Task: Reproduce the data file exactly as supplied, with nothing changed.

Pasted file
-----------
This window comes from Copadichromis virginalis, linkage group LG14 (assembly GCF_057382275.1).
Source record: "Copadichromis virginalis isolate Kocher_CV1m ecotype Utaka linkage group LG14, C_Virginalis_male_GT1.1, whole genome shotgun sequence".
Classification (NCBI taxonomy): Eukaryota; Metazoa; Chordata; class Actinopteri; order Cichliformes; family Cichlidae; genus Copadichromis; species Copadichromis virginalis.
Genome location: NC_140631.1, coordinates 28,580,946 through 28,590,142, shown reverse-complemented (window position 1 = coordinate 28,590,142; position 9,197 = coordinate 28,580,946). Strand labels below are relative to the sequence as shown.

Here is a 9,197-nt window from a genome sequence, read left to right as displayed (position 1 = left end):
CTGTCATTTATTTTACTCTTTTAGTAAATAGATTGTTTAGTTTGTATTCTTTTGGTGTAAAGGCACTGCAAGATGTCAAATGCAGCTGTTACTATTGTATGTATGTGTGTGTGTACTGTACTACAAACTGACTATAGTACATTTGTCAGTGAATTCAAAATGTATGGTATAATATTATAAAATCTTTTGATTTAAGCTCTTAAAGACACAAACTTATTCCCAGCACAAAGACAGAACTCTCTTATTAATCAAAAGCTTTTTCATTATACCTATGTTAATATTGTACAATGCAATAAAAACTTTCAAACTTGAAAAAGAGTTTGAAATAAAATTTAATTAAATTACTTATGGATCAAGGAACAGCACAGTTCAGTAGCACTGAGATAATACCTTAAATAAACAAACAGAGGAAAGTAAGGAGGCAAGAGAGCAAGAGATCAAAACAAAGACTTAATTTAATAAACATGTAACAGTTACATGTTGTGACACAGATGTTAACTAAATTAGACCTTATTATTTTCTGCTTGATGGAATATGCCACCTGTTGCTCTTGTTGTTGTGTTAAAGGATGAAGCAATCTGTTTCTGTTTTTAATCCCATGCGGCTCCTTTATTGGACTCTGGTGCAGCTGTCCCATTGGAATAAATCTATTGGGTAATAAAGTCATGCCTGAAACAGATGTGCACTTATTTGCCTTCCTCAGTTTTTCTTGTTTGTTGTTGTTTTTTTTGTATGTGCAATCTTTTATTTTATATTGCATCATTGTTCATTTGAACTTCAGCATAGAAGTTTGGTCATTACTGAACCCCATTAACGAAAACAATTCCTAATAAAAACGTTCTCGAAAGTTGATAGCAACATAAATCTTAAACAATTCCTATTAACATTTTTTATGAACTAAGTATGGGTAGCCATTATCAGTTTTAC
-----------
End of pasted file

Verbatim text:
This window comes from Copadichromis virginalis, linkage group LG14 (assembly GCF_057382275.1).
Source record: "Copadichromis virginalis isolate Kocher_CV1m ecotype Utaka linkage group LG14, C_Virginalis_male_GT1.1, whole genome shotgun sequence".
Classification (NCBI taxonomy): Eukaryota; Metazoa; Chordata; class Actinopteri; order Cichliformes; family Cichlidae; genus Copadichromis; species Copadichromis virginalis.
Genome location: NC_140631.1, coordinates 28,580,946 through 28,590,142, shown reverse-complemented (window position 1 = coordinate 28,590,142; position 9,197 = coordinate 28,580,946). Strand labels below are relative to the sequence as shown.

Here is a 9,197-nt window from a genome sequence, read left to right as displayed (position 1 = left end):
CTGTCATTTATTTTACTCTTTTAGTAAATAGATTGTTTAGTTTGTATTCTTTTGGTGTAAAGGCACTGCAAGATGTCAAATGCAGCTGTTACTATTGTATGTATGTGTGTGTGTACTGTACTACAAACTGACTATAGTACATTTGTCAGTGAATTCAAAATGTATGGTATAATATTATAAAATCTTTTGATTTAAGCTCTTAAAGACACAAACTTATTCCCAGCACAAAGACAGAACTCTCTTATTAATCAAAAGCTTTTTCATTATACCTATGTTAATATTGTACAATGCAATAAAAACTTTCAAACTTGAAAAAGAGTTTGAAATAAAATTTAATTAAATTACTTATGGATCAAGGAACAGCACAGTTCAGTAGCACTGAGATAATACCTTAAATAAACAAACAGAGGAAAGTAAGGAGGCAAGAGAGCAAGAGATCAAAACAAAGACTTAATTTAATAAACATGTAACAGTTACATGTTGTGACACAGATGTTAACTAAATTAGACCTTATTATTTTCTGCTTGATGGAATATGCCACCTGTTGCTCTTGTTGTTGTGTTAAAGGATGAAGCAATCTGTTTCTGTTTTTAATCCCATGCGGCTCCTTTATTGGACTCTGGTGCAGCTGTCCCATTGGAATAAATCTATTGGGTAATAAAGTCATGCCTGAAACAGATGTGCACTTATTTGCCTTCCTCAGTTTTTCTTGTTTGTTGTTGTTTTTTTTGTATGTGCAATCTTTTATTTTATATTGCATCATTGTTCATTTGAACTTCAGCATAGAAGTTTGGTCATTACTGAACCCCATTAACGAAAACAATTCCTAATAAAAACGTTCTCGAAAGTTGATAGCAACATAAATCTTAAACAATTCCTATTAACATTTTTTATGAACTAAGTATGGGTAGCCATTATCAGTTTTAC